“if a person is under threat”

“having one’s views banned”

These are exactly the circumstances Carson was talking about.

One also hopes that this Noah Feldman character knows more about Islam than he does about Catholicism. The doctrine of “mental reservation”  was never a “dispensation” and it was condemned by Pope Innocent XI on March 2, 1679— he called it lying. So it isn’t like there are a lot of Jesuits creeping about who practice it.

The fact is that how true any of these statements are depends upon the belief on the person you are talking to because there is no authoritative version of Islam and within the sects various imams or mullahs or mahdis or whatever they are calling themselves this week have dissenting views. Shia (note to Kessler, if you had pulled your head out of your ass and done a modicum of research instead of a cheap hatchet job you’d have found this and your silly Shia/Sharia statement wouldn’t have been necessary), at least some of them, believe that lying to preserve life, property, freedom, etc. when faced with religious discrimination is completely permissible. On the other hand, Wahhabis seem to adhere to the idea that it only applies when life is in danger. Though Shia do not necessarily believe the Sunni actually believe that. And historically the use of the practice has not been restricted to saving one’s life.

While Hussein Ibish might be speaking authoritatively about his belief, it is not widely shared. According to The Princeton Encyclopedia of Islamic Political Thought

taqiyya

The (admittedly hostile to radical Islam) Middle East Forum provides evidence that the views on taqqiya are both a) real and b) widely varied.

The primary Quranic verse sanctioning deception with respect to non-Muslims states: “Let believers not take for friends and allies infidels instead of believers. Whoever does this shall have no relationship left with Allah – unless you but guard yourselves against them, taking precautions.” (Quran 3:28; see also 2:173; 2:185; 4:29; 22:78; 40:28.)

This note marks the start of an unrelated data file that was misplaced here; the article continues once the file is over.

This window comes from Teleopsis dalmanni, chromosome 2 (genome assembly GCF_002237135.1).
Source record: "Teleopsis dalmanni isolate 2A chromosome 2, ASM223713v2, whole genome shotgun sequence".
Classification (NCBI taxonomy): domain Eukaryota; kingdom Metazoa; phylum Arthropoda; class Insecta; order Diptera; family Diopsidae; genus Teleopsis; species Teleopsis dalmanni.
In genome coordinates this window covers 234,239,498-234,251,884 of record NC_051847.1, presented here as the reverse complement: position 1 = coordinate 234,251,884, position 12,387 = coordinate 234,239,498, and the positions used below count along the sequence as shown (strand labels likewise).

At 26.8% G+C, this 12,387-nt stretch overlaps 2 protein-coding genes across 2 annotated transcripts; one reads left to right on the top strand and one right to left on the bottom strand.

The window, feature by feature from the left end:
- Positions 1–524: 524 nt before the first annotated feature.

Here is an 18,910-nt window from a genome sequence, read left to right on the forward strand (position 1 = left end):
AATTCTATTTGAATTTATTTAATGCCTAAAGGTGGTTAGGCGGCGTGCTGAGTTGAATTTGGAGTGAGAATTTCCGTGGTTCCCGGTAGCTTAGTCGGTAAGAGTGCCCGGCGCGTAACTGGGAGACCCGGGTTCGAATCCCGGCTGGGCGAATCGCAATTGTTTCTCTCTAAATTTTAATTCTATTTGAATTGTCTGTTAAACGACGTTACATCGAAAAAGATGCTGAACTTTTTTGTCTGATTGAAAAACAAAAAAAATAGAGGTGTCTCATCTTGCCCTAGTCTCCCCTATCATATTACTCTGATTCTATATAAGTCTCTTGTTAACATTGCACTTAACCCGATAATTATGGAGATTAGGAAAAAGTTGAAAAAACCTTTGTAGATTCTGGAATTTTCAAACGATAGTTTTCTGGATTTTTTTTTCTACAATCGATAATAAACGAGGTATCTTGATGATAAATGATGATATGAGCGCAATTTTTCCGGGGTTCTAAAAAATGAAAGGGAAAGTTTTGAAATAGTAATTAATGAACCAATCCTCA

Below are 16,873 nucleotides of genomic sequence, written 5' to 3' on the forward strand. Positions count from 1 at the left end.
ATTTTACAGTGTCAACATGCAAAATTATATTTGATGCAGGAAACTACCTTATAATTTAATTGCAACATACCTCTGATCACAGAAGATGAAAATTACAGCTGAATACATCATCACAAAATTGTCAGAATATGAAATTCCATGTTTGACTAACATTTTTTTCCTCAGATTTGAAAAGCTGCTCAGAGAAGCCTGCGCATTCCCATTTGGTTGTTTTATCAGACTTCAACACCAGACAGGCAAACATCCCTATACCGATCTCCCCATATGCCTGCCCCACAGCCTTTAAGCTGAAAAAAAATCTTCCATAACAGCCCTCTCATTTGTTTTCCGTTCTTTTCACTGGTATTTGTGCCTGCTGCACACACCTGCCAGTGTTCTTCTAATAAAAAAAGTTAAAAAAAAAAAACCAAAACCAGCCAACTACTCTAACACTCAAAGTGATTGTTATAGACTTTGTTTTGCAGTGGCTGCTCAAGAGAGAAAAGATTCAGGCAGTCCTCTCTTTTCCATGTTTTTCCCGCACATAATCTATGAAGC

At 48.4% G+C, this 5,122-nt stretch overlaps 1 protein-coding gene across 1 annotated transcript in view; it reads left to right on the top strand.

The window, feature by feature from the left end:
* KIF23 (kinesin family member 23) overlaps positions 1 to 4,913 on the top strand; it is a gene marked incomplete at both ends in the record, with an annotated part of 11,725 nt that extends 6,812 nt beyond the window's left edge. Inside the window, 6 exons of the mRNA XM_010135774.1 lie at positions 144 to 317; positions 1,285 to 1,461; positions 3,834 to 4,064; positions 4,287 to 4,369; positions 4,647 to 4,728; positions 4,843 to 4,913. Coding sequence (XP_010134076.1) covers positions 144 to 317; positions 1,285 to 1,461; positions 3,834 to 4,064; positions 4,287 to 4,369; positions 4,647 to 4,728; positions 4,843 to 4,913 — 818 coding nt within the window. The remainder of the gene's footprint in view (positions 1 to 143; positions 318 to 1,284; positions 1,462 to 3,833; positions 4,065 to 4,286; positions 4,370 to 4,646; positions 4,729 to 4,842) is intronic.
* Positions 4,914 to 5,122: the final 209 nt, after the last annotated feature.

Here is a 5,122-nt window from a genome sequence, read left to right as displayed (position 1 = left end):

Al-Tabari’s (838-923 AD) Tafsir, or Quranic exegeses, is essentially a standard reference in the entire Muslim world. Regarding 3:28, he wrote: “If you [Muslims] are under their [infidels’] authority, fearing for yourselves, behave loyally to them, with your tongue, while harbouring inner animosity for them… Allah has forbidden believers from being friendly or on intimate terms with the infidels in place of believers – except when infidels are above them [in authority]. In such a scenario, let them act friendly towards them.”

Regarding 3:28, the Islamic scholar Ibn Kathir (1301-1373) wrote: “Whoever at any time or place fears their [infidels’] evil, may protect himself through outward show.”

As proof of this, he quotes Muhammad’s companions. Abu Darda said: “Let us smile to the face of some people while our hearts curse them.” Al-Hassan said: “Doing taqiyya is acceptable till the day of judgment [in perpetuity].”

Other prominent ulema, such as al- Qurtubi , al-Razi, and al-Arabi have extended taqiyya to cover deeds. Muslims can behave like infidels – from bowing down and worshipping idols and crosses to even exposing fellow Muslims’ “weak spots” to the infidel enemy – anything short of actually killing a fellow Muslim.

All of this presents the interesting question or which Muslim should you trust the one who says “I’m going to behead you” or the one who says “I’m your friend.” And, of course, is the campaign to convince us all that taqqiya either doesn’t exist or can only be used in life and death circumstances (which is historically bogus) a well meaning effort to adapt Islam to a pluralistic society where it is a tiny minority? Or is it an exercise in taqqiya itself. I don’t know the answer and what is more important is that it is damned obvious Kessler doesn’t either.

An accurate discussion of Dr. Carson’s statement would acknowledge that the practice does exist as Dr. Carson described it but that there are different interpretations depending upon the particular variety of Islam you are talking about.

Rating

For this bit of agit-prop, RedState awards Kessler Four Headies.